“Maybe from our side we must do something with our (policy), to change it,” Vladyslava told French media AFP. “So that we can go to championships where there will be Russians. Because it’s stupid that they can go — but they kill people — and we didn’t do anything and we can’t go.”

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1 year ago

Bach’s gotta go. USOPC and other national Olympic organizations need to step up and put the IOC in its place.

1 year ago

When you are faced with two irreconcilable demands, leadership requires that you make a decision and prepare to explain and justify that choice. It does not mean doing nothing, and it does not mean pretending that ‘neutrality’ and a desire for unity require seeing the two options as being of equal moral value. Abject failure of leadership looks like what Bach and the IOC are achieving.

1 year ago

He fails to acknowledge the connection between the Russian state and Russian sport. Unwittingly or not they are an extension of the overall aims and ambitions of the Kremlin. The neutral flag workaround is an Emperor’s New Clothes farce. They are still funded and supported by said state for the same goals. However much some may wish you cannot disentangle them.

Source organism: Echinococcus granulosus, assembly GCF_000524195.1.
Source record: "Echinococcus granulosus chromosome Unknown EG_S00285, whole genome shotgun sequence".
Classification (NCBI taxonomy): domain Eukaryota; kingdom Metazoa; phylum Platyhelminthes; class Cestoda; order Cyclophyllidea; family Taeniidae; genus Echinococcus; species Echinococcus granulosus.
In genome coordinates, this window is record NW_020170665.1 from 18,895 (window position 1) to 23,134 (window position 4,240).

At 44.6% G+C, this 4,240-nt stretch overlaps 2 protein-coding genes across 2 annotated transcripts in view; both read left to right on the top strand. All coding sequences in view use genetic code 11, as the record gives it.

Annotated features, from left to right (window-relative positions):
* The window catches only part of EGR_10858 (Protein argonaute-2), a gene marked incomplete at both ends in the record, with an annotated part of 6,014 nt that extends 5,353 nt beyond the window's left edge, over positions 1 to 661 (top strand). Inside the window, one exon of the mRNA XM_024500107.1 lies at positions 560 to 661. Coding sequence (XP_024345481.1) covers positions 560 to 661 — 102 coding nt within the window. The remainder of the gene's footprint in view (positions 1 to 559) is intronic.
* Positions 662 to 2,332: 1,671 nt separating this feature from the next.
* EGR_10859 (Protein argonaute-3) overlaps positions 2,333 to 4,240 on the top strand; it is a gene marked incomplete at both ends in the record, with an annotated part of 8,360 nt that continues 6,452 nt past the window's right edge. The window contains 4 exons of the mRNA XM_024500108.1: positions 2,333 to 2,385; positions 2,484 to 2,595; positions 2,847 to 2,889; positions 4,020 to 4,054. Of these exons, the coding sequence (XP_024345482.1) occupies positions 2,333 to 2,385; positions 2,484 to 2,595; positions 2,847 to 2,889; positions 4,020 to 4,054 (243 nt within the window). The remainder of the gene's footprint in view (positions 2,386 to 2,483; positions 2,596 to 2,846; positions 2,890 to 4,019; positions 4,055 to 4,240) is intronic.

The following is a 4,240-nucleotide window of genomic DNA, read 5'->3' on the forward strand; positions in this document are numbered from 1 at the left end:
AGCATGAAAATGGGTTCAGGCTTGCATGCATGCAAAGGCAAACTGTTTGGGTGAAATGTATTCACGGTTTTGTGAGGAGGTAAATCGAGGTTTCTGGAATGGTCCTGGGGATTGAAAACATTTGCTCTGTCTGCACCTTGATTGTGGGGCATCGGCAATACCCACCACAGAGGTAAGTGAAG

1 year ago

It’s been over 40 years, Thomas… we know you didn’t get to compete in Moscow and you’re still mad about that. But maybe… just maybe… today’s athletes’ egos aren’t as fragile as yours. Grow up!

1 year ago

Bach is an absolute disgrace. The Russians should compete against themselves somewhere in Siberia.

I bet World Aquatics (under their corrupt captain) will allow Russia and Belarus back after Fukuoka. If that happens it’s an absolute travesty.

1 year ago

Thomas Bach and everyone else who supports athletes from Russia and Belarus being allowed to compete in Paris 2024 should be forced to spend a week on the frontlines in battle with Ukrainian troops. And those who survive can voice their opinions after.

1 year ago

What a dreadful and petty minded man! The spirit of Olympic openness to all comers was warranted after both world wars when the goal was to bring the people of the world back together.

But when Japan invaded China in 1937, the 1940 Games were relocated from Tokyo to Helsinki (of course WWII started in 1939 and the Games were cancelled).

The Head of the IOC then didn’t close his eyes to the horrors of the invasion of Manchuria and pretend that the Games should go on unaltered.

Mr. Bach, to his shame, looks at the invasion of and horrors in Ukraine very differently.

About Riley Overend

Riley is an associate editor interested in the stories taking place outside of the pool just as much as the drama between the lane lines. A 2019 graduate of Boston College, he arrived at SwimSwam in April of 2022 after three years as a sports reporter and sports editor at newspapers …